The wider aim of EURAPMON (May 2010 – May 2015) was to strengthen the contribution of research and monitoring for and with raptors in Europe to deliver biodiversity, environmental and human health benefits, including maintenance and recovery of raptor populations and their habitats, and reduced chemical threats to ecosystems and human health.
The Final Report of EURAPMON Programme to ESF (May 2015) is available HERE.
The results of EURAPMON are listed below according to main programme scientific objectives:
1. Establishment of a sustainable and resource-efficient pan-European network for monitoring for and with raptors, linked to existing international networks;
EURAPMON has achieved a vibrant network of active participants through activities such as ten science meetings and engagement of National Coordinators. It now involves over 300 participants from 50 countries
Contacts of the National Coordinators are available here. Lists of participants at each of the EURAPMON workshops and the final conference can be found in the published final reports of the meetings here.
Strong links have been maintained with existing networks (e.g. BirdLife International; MEROS; WILDCOMS, Raptor Research Foundation, the Society of Environmental Toxicology and Chemistry Wildlife Toxicology Group, UN Convention on Migratory Species – CMS for raptors).
2. Establishment of consensus on Europe-wide priorities for monitoring for and with raptors, based on comprehensive inventory of existing monitoring, and of needs of key users;
EURAPMON has successfully established comprehensive inventories of existing monitoring activities for both for and with raptors (based on questionnaire surveys with over 300 responses from 35 countries). The collated information from the inventories and the two resulting peer-reviewed publications (Gómez-Ramírez et al., 2014, Derlink et al. to be submitted in 2015) can be used very effectively to assess the practicalities of recommending or reporting on pan-European monitoring of particular species.
An inventory of existing monitoring of contaminants in raptors (results of the questionnaire as of 9 November, 2012) can be downloaded as an Excel sheet, including an overview of monitoring schemes, their purpose, types of samples collected and a list of monitored contaminants.
An online tool with information on raptor population monitoring activities in Europe (as of July 2013) collected through 300 questionnaire responses is available HERE and enables search according to species, country, year of monitoring or keywords.
Two workshops (SM5, SM7 – workshop 4) of the for raptors community were held to consider the range of potential criteria for setting priority raptor species for monitoring, relating to their conservation status, relative abundance, drivers of change, sensitivity to contaminants and other threats to populations. A workshop (SM7 – workshop 1) of the with raptors community investigated the potential for developing and initiating pan-European monitoring of trends in priority environmental contaminants.
3. Spreading best practices and build capacities in Europe for harmonized monitoring for and with raptors;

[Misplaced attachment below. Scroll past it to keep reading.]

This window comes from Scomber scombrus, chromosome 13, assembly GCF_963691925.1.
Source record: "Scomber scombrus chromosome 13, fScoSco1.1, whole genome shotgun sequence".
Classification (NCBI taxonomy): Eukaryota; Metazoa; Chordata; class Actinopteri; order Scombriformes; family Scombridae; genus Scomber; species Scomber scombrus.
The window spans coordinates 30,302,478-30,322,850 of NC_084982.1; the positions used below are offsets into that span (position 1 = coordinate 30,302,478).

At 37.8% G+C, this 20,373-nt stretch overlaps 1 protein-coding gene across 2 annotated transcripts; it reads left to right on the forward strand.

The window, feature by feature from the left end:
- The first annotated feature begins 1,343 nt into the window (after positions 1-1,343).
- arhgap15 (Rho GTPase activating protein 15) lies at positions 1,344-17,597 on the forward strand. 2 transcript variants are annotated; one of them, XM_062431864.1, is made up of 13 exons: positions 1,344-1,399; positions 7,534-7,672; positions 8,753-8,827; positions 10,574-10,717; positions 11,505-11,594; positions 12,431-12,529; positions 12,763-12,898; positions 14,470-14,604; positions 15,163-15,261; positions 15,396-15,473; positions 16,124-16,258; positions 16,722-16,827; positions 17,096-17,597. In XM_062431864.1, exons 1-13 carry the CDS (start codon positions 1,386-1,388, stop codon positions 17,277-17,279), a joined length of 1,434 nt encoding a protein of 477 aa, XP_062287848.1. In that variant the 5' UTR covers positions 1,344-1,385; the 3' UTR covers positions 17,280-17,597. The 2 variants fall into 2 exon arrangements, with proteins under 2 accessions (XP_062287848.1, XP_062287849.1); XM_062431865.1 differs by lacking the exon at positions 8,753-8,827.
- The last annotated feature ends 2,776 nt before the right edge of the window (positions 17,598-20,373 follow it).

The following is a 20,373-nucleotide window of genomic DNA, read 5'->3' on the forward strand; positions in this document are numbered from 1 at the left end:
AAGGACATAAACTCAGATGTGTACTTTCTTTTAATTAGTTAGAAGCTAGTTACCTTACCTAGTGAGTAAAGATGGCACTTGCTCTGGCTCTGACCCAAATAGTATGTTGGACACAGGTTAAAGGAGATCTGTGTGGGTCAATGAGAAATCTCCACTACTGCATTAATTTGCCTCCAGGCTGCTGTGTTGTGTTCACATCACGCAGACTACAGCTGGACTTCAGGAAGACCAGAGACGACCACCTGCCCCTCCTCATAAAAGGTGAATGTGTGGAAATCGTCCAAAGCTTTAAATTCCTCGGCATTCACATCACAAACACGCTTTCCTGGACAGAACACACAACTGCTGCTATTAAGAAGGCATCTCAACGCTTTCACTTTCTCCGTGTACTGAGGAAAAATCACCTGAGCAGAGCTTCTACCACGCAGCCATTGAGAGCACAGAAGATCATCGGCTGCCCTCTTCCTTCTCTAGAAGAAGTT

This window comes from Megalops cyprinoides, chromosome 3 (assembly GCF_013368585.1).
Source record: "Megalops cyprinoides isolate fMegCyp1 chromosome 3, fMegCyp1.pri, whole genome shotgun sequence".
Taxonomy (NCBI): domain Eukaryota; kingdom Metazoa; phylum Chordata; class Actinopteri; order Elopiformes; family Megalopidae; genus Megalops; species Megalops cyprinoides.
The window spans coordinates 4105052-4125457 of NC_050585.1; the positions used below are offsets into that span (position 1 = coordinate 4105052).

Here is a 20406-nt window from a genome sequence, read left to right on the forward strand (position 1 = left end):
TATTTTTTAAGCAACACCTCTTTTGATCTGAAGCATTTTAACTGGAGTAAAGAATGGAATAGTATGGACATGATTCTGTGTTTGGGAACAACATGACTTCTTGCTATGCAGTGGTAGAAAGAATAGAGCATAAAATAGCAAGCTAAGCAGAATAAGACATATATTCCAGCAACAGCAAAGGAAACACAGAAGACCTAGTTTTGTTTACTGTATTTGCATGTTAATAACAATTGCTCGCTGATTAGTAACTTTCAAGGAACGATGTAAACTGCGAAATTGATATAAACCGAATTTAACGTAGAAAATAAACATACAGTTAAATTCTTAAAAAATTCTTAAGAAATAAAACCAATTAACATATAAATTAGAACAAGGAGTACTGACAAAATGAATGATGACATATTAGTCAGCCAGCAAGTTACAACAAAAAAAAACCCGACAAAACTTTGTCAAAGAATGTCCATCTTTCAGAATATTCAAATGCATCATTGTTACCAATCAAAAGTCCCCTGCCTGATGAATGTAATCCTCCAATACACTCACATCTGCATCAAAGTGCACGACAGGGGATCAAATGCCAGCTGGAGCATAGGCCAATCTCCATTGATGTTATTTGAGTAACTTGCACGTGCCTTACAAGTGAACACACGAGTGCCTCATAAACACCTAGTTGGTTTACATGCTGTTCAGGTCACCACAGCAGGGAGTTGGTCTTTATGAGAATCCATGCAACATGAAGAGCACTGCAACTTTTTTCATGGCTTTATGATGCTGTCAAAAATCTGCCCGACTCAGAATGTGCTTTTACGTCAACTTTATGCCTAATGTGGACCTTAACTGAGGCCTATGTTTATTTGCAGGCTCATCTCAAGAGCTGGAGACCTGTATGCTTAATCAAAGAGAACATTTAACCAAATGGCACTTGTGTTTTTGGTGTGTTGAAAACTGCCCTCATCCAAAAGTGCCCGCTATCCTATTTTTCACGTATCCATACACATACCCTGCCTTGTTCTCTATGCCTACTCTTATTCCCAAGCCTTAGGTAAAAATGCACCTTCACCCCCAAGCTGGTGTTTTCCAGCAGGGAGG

Three workshops (SM4, SM6, SM7) were held to address the development of best practice guidance across Europe. A sampling protocol for contaminant monitoring was agreed, designed to be used by those monitoring for raptors (Espin et al, 2014). The 4-page summary of the guidelines was translated into several European languages to make it as widely accessible as possible (pdfs available here). A refereed journal manuscript, (Espin et al., 2015), discussing the suitability of different raptor tissue types for monitoring selected contaminants for the first time, will be submitted for publication in the summer of 2015.
A best practice raptor necropsy video was created (to be made publicly accessible via the website). A for raptor monitoring workshop (SM5) considered the main user needs that should be addressed with respect to best practice guidelines. The UK Raptor Survey and Monitoring Guide Raptors - A Field Guide to Surveys and Monitoring (Second Edition 2009; available on the EURAPMON website) - was the preferred starting point to develop guidance on standardised monitoring across Europe. A further workshop (SM7) brought together selected monitoring coordinators around Europe to share experiences and to consider common monitoring protocols for assessment of reliable trends suitable for conservation management, environmental evaluations and research at European scale. The conclusions will be made freely available in a special issue of Ambio or Bird Study journal. A further nine short visits and a summer school supported the sharing of skills/best practice in specific research fields and capacity building (see Appendix 4).
4. Establishment of a web based database;
Early on in the EURAPMON programme we reached a common understanding that the collection of raw raptor monitoring data and new pan-European analyses of these data would not be feasible because of the sensitivities surrounding the sharing of raptor data between individuals and organisations. Instead we agreed to focus effort on developing meta-databases that would provide important knowledge on the current state of population monitoring across Europe and allow interested stakeholders to search the databases for useful information.
An online database of contact details of students and researchers working with raptors in Europe (90 participants) is available online and accessible to any registered user to further promote networking and identifying sources of expertise and common research interests. A searchable MS Excel database of analysed responses to 35 questionnaires on raptor contaminant monitoring and an online tool with information on for raptor population monitoring collected through 300 questionnaire responses are available online on the EURAPMON website.